E-learning is better suited to the new automated environment. Because specialized hardware is expensive to repair and operate, the consequence of learning from mistakes is high. Additionally, most semiconductor manufacturing tasks, including wafer processing, packaging, test, diagnostics, and characterization, are controlled through a software interface that can be easily adapted as an e-learning tool. Thus, software simulations can allow someone to receive the hands-on training experience without the cost.
Learning is changing. While many of us prefer the status quo and are suspicious of changes, the changes can be good. E-learning can provide new capabilities and its benefits outweigh its deficiencies. As technologies for reference databases, telepresence conferencing, and software simulations improve, they have the potential to permanently revolutionize the way we learn.
This is a design from Ken Wallquist at Philips Semiconductor. This particular design contains two op amps to amplify the IDDQ signal, making it easier to detect small changes in IDDQ. The "D's" in IDDQ refer to the drain-power supply connections that were common in early NMOS circuits. IEEE adopted IDDQ as the terminology associated with quiescent power on an MOS integrated circuit in the 1980s, and this term carried into CMOS circuits as well.
This version of the circuit measures the supply current at the ground connection. This type of measurement is usually referred to as ISSQ, based off the source-ground connections common in early MOS circuits.
This circuit is based on a Hall effect measurement technique developed by Wayne Needham at Intel in the early 1990s. This is a very low load technique, so it is minimally invasive to the circuit under test.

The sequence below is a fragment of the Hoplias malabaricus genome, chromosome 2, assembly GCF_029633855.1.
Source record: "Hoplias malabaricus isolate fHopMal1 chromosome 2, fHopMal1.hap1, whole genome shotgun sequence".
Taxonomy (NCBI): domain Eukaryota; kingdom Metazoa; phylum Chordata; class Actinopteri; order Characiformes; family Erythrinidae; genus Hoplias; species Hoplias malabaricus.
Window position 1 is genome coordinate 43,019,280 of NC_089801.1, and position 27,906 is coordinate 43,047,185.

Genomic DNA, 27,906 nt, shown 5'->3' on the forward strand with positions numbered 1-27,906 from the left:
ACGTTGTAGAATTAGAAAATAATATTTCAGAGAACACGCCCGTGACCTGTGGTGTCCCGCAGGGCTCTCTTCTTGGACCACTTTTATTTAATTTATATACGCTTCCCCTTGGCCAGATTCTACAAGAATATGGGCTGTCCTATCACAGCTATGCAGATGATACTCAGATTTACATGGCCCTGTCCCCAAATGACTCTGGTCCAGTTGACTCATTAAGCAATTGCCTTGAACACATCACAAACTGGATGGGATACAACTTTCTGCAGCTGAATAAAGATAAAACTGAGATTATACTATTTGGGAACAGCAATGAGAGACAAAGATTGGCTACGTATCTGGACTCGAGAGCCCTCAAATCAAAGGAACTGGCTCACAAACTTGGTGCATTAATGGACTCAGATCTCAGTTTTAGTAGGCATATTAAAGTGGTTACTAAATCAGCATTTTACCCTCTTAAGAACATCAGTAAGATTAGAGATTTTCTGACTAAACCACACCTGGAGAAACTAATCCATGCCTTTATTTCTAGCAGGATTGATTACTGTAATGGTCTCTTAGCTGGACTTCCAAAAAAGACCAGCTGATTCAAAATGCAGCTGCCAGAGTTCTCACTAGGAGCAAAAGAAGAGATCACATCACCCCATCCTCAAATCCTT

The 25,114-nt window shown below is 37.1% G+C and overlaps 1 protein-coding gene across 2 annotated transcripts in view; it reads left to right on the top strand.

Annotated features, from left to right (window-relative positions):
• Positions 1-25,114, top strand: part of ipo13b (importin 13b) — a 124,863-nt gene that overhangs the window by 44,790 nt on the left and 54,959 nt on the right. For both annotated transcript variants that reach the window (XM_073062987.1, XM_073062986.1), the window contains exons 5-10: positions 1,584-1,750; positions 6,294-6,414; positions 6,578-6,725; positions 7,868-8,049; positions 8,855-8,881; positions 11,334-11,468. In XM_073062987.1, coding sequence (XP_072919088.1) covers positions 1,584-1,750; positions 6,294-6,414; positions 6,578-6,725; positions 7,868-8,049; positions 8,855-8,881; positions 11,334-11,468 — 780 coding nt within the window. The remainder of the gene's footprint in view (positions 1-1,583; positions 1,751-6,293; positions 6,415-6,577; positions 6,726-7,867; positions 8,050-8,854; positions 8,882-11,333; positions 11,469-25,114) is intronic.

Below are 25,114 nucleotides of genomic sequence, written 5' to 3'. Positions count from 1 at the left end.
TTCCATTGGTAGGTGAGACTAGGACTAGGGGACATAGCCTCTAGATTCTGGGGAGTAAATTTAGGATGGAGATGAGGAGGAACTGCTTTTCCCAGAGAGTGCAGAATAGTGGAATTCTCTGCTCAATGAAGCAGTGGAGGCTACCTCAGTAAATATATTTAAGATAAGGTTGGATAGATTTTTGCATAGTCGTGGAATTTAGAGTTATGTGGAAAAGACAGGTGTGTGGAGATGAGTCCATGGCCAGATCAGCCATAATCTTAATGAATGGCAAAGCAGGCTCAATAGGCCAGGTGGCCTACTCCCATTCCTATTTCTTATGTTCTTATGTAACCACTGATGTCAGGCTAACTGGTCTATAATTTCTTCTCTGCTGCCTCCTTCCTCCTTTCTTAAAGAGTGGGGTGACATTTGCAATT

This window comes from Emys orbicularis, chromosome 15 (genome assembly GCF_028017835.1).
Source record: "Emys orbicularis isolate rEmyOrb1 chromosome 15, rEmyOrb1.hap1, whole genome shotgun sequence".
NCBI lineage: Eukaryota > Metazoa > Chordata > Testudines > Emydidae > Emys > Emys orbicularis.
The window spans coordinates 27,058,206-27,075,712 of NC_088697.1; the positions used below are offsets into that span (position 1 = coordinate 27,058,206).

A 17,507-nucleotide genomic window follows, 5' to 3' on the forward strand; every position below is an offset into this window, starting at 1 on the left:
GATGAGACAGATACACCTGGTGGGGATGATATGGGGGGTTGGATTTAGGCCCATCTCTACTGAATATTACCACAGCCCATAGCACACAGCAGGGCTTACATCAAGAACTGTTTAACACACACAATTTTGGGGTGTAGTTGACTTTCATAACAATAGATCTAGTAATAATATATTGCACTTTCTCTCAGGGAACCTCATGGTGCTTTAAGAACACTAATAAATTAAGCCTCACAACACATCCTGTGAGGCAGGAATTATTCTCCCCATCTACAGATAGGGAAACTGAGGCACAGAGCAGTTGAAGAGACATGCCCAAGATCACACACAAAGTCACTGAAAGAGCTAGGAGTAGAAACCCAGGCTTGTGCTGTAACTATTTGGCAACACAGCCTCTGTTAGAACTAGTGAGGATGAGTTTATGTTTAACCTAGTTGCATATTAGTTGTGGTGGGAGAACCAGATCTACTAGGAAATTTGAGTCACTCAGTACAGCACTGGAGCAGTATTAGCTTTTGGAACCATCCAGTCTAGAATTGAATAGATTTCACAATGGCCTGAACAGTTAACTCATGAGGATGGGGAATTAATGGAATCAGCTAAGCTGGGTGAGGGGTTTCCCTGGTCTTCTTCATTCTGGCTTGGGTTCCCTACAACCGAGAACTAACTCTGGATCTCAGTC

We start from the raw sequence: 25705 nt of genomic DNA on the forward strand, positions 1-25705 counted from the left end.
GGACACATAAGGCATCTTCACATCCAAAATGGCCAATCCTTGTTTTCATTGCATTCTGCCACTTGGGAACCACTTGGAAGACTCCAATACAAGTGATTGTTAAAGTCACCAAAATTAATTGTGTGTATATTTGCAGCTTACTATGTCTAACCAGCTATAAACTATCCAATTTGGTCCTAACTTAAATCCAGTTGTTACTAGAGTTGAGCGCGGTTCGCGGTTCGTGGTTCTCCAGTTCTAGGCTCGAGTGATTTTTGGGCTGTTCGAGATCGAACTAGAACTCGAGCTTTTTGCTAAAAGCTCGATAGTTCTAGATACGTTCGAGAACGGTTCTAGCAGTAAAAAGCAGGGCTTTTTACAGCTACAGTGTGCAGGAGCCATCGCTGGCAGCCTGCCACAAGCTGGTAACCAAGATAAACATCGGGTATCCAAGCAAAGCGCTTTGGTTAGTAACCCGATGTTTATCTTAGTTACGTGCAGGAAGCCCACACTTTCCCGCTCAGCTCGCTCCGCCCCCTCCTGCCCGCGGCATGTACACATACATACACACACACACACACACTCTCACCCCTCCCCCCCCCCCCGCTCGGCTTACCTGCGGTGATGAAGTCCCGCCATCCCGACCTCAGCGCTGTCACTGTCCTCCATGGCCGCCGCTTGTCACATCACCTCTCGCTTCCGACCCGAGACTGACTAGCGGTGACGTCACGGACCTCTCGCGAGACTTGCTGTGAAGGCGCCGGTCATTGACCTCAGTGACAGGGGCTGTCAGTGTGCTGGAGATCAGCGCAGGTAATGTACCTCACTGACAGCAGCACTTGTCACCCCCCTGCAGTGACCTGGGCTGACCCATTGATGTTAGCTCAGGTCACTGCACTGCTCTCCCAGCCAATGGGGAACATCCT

This circuit, developed by Ferguson and Gerson, uses a mirrored current technique to sense IDDQ. It is a high speed technique, capable of making measurements in the hundreds of kilohertz range, and is adaptive, capable of making both precise and large IDDQ measurements. Even though IDDQ is considered a slow technique with limited applicability to today’s ICs, circuits like these, as well as various difference measurement schemes, have extended its usefulness to modern ICs. It is still a very powerful technique for localizing defects that are otherwise very hard to identify through standard digital test techniques.
Q: What is the best way to non- destructively check for and isolate bond wire to scribeline shorts?
A: A pin-to-pin electrical continuity test in conjunction with the magnetic current microscope, or SQUID microscope, is the best approach for detecting and localizing shorts in a package. While this is an expensive technique (the Neocera Magma SQUID tool runs more than USD 500k), it is probably the best approach, since other techniques like x-ray radiography do not definitively show short locations.
Please visit http://www.semitracks.com/courses/analysis/failure-and-yield-analysis.php to learn more about this exciting course!
(Click on each item for details).
Failure and Yield Analysis on September 7-10, 2010 in Munich, Germany
Semiconductor Reliability on September 13-15, 2010 in Munich, Germany
IC Packaging Metallurgy on September 23-24, 2010 in Penang, Malaysia
Interconnect Process Integration on October 5, 2010 in Austin, TX, USA
Wafer Fab Processing on October 18-21, 2010 in San Jose, CA, USA